Diatomaceous Earth & Boric Acid

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Close-up of a female gardener preparing to place new plants in her garden
Close-up of a female gardener preparing to place new plants in her garden (Image: Chris Clinton/Photodisc/Getty Images)

Swarms of insects can ruin garden plants and make working in your garden an unpleasant, skin-crawling experience. Powdered insecticides like diatomaceous earth and boric acid are an effective answer to invading insects when applied correctly. These powders are most effective outdoors when they are used in a dry environment. Removing garden features that attracted pests to your garden increases the effectiveness of these insecticides and discourages their return.

Desiccant Powder

The fossilized remains of aquatic diatoms make up deposits of silica near open bodies of water that are used to create diatomaceous earth. The active ingredient in diatomaceous earth is silicon dioxide, a naturally occurring substance that kills insects on contact. Once the powder sticks to an insect's body, it absorbs oils and fats from its exoskeleton, drying the insect out and killing it. Although diatomaceous earth is not effective at killing at insects while it is wet, its insecticidal properties are restored when it dries out again. Although diatomaceous earth is nontoxic, it is irritating when inhaled or if it comes in contact with skin or eyes.

Using Diatomaceous Earth

Diatomaceous earth is effective at killing insects until it gets wet. This power works best outdoors for short-term control during periods of dry weather. Diatomaceous earth is nontoxic and safe to use on and around plants. The best place to spread the dust is on and around the areas where you have seen the insects. You can also use diatomaceous earth to clear out nests of burrowing insects by mixing the powder with water and pouring it down the hole leading to the nest. Duster bulbs are also an effective method for applying diatomaceous earth into cracks and other difficult-to-reach areas.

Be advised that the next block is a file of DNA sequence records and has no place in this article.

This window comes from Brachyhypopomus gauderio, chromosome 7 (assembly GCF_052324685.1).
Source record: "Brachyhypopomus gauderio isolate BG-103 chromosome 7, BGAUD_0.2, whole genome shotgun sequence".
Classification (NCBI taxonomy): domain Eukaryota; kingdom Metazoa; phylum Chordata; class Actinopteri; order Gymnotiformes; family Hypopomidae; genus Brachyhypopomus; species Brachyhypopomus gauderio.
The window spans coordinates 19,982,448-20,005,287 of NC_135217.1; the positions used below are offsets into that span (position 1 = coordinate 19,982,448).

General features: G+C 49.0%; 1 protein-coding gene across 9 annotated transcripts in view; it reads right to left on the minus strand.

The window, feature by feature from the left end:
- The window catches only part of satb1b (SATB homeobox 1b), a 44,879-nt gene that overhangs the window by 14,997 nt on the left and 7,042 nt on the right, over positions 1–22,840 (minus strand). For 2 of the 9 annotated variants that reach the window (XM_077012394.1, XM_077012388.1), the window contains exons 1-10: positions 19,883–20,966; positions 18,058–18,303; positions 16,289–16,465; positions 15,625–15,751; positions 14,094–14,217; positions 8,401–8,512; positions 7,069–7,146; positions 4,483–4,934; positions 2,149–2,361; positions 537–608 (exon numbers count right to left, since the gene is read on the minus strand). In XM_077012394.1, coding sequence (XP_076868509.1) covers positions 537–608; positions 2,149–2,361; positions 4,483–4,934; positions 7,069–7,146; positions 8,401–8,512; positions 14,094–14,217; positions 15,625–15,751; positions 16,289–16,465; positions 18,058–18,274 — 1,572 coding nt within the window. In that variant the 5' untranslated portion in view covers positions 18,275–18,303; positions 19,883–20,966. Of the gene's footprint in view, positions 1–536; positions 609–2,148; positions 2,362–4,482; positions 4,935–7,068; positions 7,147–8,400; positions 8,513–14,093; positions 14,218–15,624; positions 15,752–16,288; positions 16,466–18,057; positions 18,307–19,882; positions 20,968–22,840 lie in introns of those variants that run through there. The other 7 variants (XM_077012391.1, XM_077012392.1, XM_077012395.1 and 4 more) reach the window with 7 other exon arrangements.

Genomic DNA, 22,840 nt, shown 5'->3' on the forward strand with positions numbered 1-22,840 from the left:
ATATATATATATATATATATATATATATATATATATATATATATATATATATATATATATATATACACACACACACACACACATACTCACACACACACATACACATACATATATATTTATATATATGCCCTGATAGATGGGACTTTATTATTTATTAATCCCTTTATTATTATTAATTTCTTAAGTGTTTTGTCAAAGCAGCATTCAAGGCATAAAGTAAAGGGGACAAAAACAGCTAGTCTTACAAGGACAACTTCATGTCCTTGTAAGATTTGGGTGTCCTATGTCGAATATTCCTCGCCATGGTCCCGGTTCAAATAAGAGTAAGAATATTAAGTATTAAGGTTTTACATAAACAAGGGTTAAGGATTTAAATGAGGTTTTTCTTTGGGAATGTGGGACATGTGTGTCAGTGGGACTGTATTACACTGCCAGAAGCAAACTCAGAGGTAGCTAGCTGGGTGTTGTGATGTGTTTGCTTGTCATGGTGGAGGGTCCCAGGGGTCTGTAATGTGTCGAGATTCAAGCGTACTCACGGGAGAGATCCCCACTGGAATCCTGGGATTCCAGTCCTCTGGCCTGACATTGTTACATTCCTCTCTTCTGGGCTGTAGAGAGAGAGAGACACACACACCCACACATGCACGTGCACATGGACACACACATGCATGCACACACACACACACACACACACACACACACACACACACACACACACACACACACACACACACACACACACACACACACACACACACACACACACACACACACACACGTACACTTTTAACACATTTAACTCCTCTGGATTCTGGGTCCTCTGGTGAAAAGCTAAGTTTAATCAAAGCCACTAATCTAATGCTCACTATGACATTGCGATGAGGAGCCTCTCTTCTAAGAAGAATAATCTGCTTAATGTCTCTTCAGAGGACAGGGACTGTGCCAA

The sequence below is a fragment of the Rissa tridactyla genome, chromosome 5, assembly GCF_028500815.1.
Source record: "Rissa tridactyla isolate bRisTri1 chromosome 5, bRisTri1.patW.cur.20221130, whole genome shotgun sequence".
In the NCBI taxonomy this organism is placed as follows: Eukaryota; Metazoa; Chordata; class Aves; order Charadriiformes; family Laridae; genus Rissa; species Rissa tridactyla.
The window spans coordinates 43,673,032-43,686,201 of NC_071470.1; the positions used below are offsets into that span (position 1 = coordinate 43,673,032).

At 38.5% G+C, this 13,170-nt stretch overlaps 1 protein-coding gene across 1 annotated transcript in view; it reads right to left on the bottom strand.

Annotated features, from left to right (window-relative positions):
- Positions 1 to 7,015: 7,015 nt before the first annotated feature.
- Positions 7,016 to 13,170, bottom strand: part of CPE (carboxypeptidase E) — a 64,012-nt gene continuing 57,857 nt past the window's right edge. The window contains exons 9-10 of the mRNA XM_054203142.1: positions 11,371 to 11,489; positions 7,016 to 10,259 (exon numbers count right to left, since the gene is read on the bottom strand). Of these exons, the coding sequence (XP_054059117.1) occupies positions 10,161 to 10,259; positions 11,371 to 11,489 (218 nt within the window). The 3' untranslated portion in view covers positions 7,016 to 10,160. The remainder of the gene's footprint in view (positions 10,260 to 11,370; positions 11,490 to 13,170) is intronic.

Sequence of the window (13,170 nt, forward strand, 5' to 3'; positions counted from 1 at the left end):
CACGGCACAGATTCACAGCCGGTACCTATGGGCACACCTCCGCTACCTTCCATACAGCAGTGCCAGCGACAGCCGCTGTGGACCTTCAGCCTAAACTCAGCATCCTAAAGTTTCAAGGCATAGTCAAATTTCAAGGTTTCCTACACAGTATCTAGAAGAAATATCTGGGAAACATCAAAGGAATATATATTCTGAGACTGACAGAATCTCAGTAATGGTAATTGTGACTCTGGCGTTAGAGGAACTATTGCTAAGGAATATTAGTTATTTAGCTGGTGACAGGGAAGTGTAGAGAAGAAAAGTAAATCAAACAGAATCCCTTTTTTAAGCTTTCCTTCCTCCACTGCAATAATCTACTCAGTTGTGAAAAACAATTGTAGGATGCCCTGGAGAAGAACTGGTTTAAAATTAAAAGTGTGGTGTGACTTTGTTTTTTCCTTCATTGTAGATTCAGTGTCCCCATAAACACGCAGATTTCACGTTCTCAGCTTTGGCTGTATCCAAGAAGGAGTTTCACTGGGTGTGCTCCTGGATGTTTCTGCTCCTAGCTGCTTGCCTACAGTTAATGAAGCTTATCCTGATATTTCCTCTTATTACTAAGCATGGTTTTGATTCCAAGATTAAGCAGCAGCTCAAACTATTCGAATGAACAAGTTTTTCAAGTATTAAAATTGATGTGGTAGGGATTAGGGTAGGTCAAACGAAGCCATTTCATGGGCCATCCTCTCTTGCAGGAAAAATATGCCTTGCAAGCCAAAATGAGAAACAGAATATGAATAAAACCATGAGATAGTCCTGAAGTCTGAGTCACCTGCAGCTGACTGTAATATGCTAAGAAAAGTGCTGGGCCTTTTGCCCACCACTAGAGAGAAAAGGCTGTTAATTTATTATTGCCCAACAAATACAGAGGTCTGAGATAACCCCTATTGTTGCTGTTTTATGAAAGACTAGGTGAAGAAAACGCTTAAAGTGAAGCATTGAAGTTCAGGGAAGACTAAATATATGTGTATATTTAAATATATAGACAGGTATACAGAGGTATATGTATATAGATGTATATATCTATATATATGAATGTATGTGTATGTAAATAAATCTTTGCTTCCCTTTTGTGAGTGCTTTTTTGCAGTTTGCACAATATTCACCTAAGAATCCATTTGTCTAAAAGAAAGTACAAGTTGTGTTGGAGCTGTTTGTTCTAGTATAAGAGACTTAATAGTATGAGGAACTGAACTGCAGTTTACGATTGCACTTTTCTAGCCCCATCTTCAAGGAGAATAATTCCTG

Toxic Powder

Boric acid is a poison which kills insects that eat it within roughly five days. Boric acid is only mildly toxic to humans but can cause serious eye irritation or damage depending on its concentration. Wearing gloves and protective goggles when applying boric acid and washing your hands with soap and water afterward help reduce the chance of accidental contact. Never wipe your eyes while handling a product with the active ingredient sodium tetraborate decahydrate -- commonly known as borax.

Applying Boric Acid

Boric acid powders are also vulnerable to getting wet but do not regain their efficacy after they dry out. Boric acid works best in dry areas when sprinkled in a fine layer over the areas frequently visited by the target insects. Boric acid can damage plants, so avoid spreading dry powder on their foliage or using large amounts that could increase the amount of boron in the soil to a toxic level. An effective dusting of boric acid is a layer so fine that it is barely noticeable. Insects will avoid heavy piles of the material, and overuse in the garden may cause complications.

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